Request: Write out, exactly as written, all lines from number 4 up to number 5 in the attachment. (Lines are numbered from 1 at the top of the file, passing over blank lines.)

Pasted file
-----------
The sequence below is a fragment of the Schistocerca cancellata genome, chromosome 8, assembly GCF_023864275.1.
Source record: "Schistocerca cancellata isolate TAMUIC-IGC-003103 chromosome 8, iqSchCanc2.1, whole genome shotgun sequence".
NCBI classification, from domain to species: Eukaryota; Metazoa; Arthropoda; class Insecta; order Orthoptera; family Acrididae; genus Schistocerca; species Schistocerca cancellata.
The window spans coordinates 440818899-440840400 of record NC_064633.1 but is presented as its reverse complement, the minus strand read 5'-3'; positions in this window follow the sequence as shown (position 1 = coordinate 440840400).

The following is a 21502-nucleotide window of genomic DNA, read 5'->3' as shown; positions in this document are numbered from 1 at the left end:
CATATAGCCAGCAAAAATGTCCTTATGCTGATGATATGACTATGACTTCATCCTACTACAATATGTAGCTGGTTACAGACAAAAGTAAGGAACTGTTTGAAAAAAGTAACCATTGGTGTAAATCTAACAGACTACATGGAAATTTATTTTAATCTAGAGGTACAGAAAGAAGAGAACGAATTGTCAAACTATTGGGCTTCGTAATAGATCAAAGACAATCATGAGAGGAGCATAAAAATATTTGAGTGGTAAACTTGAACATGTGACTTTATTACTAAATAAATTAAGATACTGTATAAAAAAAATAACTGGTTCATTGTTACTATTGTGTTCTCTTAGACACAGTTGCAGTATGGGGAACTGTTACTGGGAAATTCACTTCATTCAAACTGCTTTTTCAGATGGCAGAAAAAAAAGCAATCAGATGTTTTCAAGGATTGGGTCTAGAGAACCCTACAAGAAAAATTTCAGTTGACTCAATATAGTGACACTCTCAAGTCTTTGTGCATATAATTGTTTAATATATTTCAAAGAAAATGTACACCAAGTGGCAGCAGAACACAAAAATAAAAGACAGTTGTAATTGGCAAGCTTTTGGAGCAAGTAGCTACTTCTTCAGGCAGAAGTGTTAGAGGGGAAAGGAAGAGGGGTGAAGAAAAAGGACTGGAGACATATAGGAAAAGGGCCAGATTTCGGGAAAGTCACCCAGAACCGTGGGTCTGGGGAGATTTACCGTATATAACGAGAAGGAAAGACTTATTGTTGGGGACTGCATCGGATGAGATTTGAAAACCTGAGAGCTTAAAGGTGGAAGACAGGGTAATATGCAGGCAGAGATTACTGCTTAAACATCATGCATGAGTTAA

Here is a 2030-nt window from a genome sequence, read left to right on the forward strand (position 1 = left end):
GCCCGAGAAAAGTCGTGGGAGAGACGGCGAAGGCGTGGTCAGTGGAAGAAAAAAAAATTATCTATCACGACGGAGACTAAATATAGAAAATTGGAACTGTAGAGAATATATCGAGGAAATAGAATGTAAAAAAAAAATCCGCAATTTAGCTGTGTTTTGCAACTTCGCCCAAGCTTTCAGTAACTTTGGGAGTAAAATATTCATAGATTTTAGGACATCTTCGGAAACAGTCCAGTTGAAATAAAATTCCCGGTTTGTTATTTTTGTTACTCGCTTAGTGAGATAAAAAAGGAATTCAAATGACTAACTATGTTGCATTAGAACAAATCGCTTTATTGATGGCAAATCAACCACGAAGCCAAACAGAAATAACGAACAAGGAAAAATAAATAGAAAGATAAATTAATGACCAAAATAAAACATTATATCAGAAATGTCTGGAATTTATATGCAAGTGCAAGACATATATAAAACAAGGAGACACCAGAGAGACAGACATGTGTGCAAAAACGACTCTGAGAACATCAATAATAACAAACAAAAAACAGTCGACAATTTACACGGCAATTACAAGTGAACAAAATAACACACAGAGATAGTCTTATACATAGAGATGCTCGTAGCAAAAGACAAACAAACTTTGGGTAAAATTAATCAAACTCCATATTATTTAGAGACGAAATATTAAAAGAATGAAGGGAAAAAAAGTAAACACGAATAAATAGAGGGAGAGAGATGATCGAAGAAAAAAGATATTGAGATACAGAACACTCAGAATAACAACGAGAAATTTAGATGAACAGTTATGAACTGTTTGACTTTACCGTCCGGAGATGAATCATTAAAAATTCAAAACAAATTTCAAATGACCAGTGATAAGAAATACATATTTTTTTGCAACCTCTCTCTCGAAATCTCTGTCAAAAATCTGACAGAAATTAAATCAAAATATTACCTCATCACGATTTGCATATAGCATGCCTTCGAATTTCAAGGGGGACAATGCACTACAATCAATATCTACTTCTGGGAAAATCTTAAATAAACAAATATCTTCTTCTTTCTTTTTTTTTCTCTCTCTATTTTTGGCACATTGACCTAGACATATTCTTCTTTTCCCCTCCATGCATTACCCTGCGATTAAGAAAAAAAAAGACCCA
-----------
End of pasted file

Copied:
The window spans coordinates 440818899-440840400 of record NC_064633.1 but is presented as its reverse complement, the minus strand read 5'-3'; positions in this window follow the sequence as shown (position 1 = coordinate 440840400).

The following is a 21502-nucleotide window of genomic DNA, read 5'->3' as shown; positions in this document are numbered from 1 at the left end: